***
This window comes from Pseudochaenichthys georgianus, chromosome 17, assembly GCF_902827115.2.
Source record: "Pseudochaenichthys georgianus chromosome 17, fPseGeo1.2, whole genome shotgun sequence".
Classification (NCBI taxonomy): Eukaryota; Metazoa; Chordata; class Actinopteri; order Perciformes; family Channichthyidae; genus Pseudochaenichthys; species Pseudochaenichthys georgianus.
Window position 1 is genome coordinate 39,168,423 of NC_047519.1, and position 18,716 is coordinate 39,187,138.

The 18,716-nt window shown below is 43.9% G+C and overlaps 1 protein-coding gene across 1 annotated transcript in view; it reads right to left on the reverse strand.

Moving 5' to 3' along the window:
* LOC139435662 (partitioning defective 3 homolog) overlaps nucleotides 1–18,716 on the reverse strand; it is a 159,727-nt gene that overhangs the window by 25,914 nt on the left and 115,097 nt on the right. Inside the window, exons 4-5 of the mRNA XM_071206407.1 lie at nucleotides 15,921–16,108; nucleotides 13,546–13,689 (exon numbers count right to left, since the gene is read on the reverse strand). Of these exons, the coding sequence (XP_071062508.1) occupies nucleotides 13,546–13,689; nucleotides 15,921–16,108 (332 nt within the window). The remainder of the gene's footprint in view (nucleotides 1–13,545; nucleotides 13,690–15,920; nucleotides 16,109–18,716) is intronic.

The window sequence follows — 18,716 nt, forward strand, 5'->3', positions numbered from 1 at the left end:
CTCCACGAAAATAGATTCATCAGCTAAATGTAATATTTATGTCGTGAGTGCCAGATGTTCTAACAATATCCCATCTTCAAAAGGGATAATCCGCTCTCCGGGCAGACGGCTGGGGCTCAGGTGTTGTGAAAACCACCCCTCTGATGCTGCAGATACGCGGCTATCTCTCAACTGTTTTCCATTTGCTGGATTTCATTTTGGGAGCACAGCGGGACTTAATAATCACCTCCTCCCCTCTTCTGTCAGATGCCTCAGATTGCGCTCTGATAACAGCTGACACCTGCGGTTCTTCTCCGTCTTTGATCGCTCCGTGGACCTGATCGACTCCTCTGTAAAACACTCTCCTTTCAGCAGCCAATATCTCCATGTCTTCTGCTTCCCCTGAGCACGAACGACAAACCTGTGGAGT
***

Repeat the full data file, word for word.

This window comes from Pseudochaenichthys georgianus, chromosome 17, assembly GCF_902827115.2.
Source record: "Pseudochaenichthys georgianus chromosome 17, fPseGeo1.2, whole genome shotgun sequence".
Classification (NCBI taxonomy): Eukaryota; Metazoa; Chordata; class Actinopteri; order Perciformes; family Channichthyidae; genus Pseudochaenichthys; species Pseudochaenichthys georgianus.
Window position 1 is genome coordinate 39,168,423 of NC_047519.1, and position 18,716 is coordinate 39,187,138.

The 18,716-nt window shown below is 43.9% G+C and overlaps 1 protein-coding gene across 1 annotated transcript in view; it reads right to left on the reverse strand.

Moving 5' to 3' along the window:
* LOC139435662 (partitioning defective 3 homolog) overlaps nucleotides 1–18,716 on the reverse strand; it is a 159,727-nt gene that overhangs the window by 25,914 nt on the left and 115,097 nt on the right. Inside the window, exons 4-5 of the mRNA XM_071206407.1 lie at nucleotides 15,921–16,108; nucleotides 13,546–13,689 (exon numbers count right to left, since the gene is read on the reverse strand). Of these exons, the coding sequence (XP_071062508.1) occupies nucleotides 13,546–13,689; nucleotides 15,921–16,108 (332 nt within the window). The remainder of the gene's footprint in view (nucleotides 1–13,545; nucleotides 13,690–15,920; nucleotides 16,109–18,716) is intronic.

The window sequence follows — 18,716 nt, forward strand, 5'->3', positions numbered from 1 at the left end:
CTCCACGAAAATAGATTCATCAGCTAAATGTAATATTTATGTCGTGAGTGCCAGATGTTCTAACAATATCCCATCTTCAAAAGGGATAATCCGCTCTCCGGGCAGACGGCTGGGGCTCAGGTGTTGTGAAAACCACCCCTCTGATGCTGCAGATACGCGGCTATCTCTCAACTGTTTTCCATTTGCTGGATTTCATTTTGGGAGCACAGCGGGACTTAATAATCACCTCCTCCCCTCTTCTGTCAGATGCCTCAGATTGCGCTCTGATAACAGCTGACACCTGCGGTTCTTCTCCGTCTTTGATCGCTCCGTGGACCTGATCGACTCCTCTGTAAAACACTCTCCTTTCAGCAGCCAATATCTCCATGTCTTCTGCTTCCCCTGAGCACGAACGACAAACCTGTGGAGT